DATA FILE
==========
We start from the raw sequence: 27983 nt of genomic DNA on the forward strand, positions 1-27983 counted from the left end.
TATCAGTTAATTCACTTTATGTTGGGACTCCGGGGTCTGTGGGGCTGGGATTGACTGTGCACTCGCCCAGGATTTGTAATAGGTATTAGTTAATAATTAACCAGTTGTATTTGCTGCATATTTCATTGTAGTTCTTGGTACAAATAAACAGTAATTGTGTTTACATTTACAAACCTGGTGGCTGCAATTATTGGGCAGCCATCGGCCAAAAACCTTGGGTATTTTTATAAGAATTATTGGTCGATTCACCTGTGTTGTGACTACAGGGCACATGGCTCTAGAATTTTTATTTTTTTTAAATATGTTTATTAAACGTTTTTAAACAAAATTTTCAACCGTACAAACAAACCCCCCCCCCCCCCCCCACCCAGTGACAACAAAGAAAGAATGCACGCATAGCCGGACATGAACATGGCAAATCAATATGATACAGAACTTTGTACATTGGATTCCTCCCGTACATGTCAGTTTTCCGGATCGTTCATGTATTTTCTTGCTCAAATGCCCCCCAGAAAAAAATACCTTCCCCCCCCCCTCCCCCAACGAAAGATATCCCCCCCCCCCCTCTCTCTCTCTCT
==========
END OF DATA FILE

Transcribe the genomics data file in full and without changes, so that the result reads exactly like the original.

We start from the raw sequence: 27983 nt of genomic DNA on the forward strand, positions 1-27983 counted from the left end.
TATCAGTTAATTCACTTTATGTTGGGACTCCGGGGTCTGTGGGGCTGGGATTGACTGTGCACTCGCCCAGGATTTGTAATAGGTATTAGTTAATAATTAACCAGTTGTATTTGCTGCATATTTCATTGTAGTTCTTGGTACAAATAAACAGTAATTGTGTTTACATTTACAAACCTGGTGGCTGCAATTATTGGGCAGCCATCGGCCAAAAACCTTGGGTATTTTTATAAGAATTATTGGTCGATTCACCTGTGTTGTGACTACAGGGCACATGGCTCTAGAATTTTTATTTTTTTTAAATATGTTTATTAAACGTTTTTAAACAAAATTTTCAACCGTACAAACAAACCCCCCCCCCCCCCCCCACCCAGTGACAACAAAGAAAGAATGCACGCATAGCCGGACATGAACATGGCAAATCAATATGATACAGAACTTTGTACATTGGATTCCTCCCGTACATGTCAGTTTTCCGGATCGTTCATGTATTTTCTTGCTCAAATGCCCCCCAGAAAAAAATACCTTCCCCCCCCCCTCCCCCAACGAAAGATATCCCCCCCCCCCCTCTCTCTCTCTCT